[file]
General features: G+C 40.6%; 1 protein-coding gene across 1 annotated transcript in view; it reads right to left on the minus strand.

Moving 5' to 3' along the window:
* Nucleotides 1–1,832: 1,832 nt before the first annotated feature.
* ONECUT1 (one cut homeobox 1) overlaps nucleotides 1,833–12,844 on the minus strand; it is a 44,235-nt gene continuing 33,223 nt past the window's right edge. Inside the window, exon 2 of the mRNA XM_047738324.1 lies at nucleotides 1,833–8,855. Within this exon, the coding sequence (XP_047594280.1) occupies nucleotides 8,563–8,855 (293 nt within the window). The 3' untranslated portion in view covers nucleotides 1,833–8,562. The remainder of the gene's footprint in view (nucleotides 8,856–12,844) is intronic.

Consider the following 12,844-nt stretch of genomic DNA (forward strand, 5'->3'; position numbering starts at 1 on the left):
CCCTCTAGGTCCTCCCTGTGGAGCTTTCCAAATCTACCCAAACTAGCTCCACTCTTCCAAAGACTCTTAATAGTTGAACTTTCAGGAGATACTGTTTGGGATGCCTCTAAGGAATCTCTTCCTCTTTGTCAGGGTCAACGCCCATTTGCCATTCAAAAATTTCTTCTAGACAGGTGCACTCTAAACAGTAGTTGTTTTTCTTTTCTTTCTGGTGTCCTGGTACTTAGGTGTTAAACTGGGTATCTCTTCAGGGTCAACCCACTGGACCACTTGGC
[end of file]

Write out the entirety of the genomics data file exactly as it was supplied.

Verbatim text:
General features: G+C 40.6%; 1 protein-coding gene across 1 annotated transcript in view; it reads right to left on the minus strand.

Moving 5' to 3' along the window:
* Nucleotides 1–1,832: 1,832 nt before the first annotated feature.
* ONECUT1 (one cut homeobox 1) overlaps nucleotides 1,833–12,844 on the minus strand; it is a 44,235-nt gene continuing 33,223 nt past the window's right edge. Inside the window, exon 2 of the mRNA XM_047738324.1 lies at nucleotides 1,833–8,855. Within this exon, the coding sequence (XP_047594280.1) occupies nucleotides 8,563–8,855 (293 nt within the window). The 3' untranslated portion in view covers nucleotides 1,833–8,562. The remainder of the gene's footprint in view (nucleotides 8,856–12,844) is intronic.

Consider the following 12,844-nt stretch of genomic DNA (forward strand, 5'->3'; position numbering starts at 1 on the left):
CCCTCTAGGTCCTCCCTGTGGAGCTTTCCAAATCTACCCAAACTAGCTCCACTCTTCCAAAGACTCTTAATAGTTGAACTTTCAGGAGATACTGTTTGGGATGCCTCTAAGGAATCTCTTCCTCTTTGTCAGGGTCAACGCCCATTTGCCATTCAAAAATTTCTTCTAGACAGGTGCACTCTAAACAGTAGTTGTTTTTCTTTTCTTTCTGGTGTCCTGGTACTTAGGTGTTAAACTGGGTATCTCTTCAGGGTCAACCCACTGGACCACTTGGC